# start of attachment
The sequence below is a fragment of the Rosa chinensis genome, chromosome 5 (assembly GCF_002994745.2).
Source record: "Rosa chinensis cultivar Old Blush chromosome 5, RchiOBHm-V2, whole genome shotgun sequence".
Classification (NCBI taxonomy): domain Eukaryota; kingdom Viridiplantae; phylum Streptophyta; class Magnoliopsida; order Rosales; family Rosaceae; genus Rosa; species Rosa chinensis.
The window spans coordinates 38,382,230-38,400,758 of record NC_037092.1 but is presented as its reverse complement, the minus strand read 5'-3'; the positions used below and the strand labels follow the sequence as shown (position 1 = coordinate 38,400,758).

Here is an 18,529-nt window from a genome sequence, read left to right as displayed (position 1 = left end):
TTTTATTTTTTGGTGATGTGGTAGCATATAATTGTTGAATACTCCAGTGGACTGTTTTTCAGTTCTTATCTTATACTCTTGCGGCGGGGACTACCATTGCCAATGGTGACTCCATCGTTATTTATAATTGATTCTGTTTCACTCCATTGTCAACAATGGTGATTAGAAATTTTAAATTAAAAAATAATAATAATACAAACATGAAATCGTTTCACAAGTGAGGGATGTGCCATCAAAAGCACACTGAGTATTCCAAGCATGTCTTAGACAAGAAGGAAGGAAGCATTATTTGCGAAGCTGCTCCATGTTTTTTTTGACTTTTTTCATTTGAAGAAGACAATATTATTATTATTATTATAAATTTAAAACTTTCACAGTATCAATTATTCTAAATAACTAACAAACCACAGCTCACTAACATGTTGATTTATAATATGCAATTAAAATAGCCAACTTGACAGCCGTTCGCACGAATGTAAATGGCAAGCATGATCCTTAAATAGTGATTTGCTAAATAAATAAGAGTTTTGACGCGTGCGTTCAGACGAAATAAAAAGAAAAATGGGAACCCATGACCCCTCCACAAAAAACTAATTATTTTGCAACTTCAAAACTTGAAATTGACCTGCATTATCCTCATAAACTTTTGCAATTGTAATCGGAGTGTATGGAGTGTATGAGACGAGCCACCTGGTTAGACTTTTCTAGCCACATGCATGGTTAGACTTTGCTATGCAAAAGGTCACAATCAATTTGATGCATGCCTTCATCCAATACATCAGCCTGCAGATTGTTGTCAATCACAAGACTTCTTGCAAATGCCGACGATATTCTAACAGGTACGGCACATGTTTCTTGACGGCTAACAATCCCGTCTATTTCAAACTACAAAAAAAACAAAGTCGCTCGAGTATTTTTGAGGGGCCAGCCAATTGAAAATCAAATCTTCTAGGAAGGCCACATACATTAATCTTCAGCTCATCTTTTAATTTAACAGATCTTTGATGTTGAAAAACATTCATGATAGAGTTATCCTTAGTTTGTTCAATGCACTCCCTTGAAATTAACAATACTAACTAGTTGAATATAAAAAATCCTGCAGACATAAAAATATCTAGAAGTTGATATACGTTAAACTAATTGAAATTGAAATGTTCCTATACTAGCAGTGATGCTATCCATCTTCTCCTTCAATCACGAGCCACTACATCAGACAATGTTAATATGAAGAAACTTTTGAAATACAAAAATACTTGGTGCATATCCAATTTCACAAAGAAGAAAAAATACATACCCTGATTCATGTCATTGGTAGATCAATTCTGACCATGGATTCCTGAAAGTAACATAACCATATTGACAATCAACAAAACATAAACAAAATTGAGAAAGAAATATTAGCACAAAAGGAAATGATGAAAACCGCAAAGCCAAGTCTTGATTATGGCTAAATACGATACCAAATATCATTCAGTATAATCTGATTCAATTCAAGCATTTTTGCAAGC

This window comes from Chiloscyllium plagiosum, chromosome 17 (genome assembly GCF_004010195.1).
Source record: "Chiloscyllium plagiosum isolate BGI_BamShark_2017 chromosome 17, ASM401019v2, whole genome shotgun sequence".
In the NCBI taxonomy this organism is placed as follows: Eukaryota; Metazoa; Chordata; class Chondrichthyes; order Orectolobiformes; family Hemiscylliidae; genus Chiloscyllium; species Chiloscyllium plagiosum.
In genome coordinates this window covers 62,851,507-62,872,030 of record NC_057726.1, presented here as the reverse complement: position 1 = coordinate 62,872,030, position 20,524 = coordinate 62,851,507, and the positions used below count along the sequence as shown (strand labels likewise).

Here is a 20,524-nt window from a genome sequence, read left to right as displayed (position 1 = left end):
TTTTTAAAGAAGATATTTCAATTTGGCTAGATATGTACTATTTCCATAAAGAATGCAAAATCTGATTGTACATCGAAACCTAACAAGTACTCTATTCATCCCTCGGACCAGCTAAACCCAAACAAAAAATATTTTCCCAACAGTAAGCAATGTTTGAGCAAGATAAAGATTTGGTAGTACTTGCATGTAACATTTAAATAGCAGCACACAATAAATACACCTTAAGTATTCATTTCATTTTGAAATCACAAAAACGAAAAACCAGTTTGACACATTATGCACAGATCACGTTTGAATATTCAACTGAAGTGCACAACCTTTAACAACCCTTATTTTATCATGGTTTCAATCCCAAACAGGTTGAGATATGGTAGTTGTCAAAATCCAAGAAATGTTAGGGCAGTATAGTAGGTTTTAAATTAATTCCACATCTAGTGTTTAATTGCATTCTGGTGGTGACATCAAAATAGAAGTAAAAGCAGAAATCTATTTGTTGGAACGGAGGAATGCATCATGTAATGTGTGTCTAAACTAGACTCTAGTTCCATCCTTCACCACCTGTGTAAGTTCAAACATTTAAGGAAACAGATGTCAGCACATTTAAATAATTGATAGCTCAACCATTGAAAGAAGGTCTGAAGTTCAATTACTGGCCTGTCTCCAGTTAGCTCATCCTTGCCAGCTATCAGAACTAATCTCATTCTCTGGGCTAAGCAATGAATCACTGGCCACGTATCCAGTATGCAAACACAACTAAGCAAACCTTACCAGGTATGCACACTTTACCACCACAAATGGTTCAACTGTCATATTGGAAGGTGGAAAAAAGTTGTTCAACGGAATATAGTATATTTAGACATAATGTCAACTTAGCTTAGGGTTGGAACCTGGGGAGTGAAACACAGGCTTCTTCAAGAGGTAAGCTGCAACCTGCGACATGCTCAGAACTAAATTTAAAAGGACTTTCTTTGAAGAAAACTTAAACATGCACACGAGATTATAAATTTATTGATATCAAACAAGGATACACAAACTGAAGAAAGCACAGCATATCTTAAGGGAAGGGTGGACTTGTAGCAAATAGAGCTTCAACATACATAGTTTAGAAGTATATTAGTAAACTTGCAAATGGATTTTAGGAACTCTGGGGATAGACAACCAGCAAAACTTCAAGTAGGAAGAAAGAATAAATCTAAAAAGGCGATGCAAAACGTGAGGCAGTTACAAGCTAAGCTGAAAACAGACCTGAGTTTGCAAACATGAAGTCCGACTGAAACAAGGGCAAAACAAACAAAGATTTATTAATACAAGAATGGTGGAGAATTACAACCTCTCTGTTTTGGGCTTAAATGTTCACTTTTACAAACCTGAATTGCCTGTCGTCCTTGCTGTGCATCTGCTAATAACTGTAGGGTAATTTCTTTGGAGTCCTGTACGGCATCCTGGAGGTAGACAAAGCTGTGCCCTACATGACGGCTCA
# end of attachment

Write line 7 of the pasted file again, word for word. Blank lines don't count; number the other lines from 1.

This window comes from Chiloscyllium plagiosum, chromosome 17 (genome assembly GCF_004010195.1).